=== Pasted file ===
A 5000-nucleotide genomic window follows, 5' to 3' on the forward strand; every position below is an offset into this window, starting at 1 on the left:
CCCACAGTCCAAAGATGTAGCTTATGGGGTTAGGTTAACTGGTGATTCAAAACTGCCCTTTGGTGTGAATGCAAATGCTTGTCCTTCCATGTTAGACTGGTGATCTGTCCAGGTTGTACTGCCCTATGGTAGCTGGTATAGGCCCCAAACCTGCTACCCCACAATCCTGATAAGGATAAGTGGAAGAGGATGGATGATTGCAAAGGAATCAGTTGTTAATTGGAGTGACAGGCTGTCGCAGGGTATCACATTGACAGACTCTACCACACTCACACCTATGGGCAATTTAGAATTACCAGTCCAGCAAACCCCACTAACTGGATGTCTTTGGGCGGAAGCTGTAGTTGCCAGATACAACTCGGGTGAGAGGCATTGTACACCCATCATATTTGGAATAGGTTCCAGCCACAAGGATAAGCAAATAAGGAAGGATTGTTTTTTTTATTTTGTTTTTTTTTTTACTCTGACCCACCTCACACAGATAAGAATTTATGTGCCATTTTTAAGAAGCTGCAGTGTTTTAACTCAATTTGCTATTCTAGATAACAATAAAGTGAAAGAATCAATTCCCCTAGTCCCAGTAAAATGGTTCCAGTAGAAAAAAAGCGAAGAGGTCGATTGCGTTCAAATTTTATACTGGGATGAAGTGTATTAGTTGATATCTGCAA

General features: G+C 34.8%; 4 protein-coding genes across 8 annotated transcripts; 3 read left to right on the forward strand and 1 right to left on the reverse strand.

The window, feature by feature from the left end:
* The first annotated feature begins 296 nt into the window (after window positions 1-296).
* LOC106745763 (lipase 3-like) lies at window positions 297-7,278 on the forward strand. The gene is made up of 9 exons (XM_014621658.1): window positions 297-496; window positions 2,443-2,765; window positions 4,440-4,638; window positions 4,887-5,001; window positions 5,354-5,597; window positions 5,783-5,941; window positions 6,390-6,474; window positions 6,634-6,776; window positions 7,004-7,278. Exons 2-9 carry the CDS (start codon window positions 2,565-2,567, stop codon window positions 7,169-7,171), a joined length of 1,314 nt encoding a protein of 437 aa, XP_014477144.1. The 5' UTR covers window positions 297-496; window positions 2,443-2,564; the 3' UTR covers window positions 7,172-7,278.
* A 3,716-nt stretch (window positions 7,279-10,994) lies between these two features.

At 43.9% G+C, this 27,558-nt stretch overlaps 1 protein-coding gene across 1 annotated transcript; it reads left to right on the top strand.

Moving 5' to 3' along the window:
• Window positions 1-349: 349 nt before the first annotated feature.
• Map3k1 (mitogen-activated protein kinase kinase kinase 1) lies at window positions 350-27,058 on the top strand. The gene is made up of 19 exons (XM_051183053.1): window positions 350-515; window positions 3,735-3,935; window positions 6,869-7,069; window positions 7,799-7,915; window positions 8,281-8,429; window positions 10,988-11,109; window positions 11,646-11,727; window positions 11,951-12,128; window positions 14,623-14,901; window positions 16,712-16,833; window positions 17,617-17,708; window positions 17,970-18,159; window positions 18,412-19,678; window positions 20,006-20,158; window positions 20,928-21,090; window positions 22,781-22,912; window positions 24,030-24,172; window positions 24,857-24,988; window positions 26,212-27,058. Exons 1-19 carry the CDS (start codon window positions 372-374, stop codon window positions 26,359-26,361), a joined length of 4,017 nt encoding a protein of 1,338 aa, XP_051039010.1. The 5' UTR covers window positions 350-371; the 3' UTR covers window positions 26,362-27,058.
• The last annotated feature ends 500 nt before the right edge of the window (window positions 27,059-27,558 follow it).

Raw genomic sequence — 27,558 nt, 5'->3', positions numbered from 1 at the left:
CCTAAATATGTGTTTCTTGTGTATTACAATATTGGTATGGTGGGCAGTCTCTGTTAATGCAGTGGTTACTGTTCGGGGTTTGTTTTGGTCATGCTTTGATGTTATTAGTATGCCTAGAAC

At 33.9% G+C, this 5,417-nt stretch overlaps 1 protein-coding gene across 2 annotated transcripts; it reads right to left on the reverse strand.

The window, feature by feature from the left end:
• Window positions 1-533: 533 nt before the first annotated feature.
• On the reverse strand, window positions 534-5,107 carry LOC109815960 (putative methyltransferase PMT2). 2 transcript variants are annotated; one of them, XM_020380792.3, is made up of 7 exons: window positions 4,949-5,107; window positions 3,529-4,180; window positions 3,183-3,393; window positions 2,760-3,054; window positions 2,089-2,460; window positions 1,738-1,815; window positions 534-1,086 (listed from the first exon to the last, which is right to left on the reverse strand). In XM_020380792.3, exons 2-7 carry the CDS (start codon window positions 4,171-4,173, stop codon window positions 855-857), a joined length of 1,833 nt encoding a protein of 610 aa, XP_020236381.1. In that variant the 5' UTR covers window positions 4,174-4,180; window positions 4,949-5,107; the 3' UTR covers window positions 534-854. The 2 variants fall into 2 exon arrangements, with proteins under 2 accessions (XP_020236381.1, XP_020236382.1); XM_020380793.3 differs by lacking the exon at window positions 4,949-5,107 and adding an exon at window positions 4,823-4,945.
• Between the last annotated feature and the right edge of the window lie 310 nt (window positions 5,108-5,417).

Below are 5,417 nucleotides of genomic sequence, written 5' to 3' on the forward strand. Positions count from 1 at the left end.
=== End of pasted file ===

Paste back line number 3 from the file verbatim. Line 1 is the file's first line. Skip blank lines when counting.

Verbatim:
General features: G+C 34.8%; 4 protein-coding genes across 8 annotated transcripts; 3 read left to right on the forward strand and 1 right to left on the reverse strand.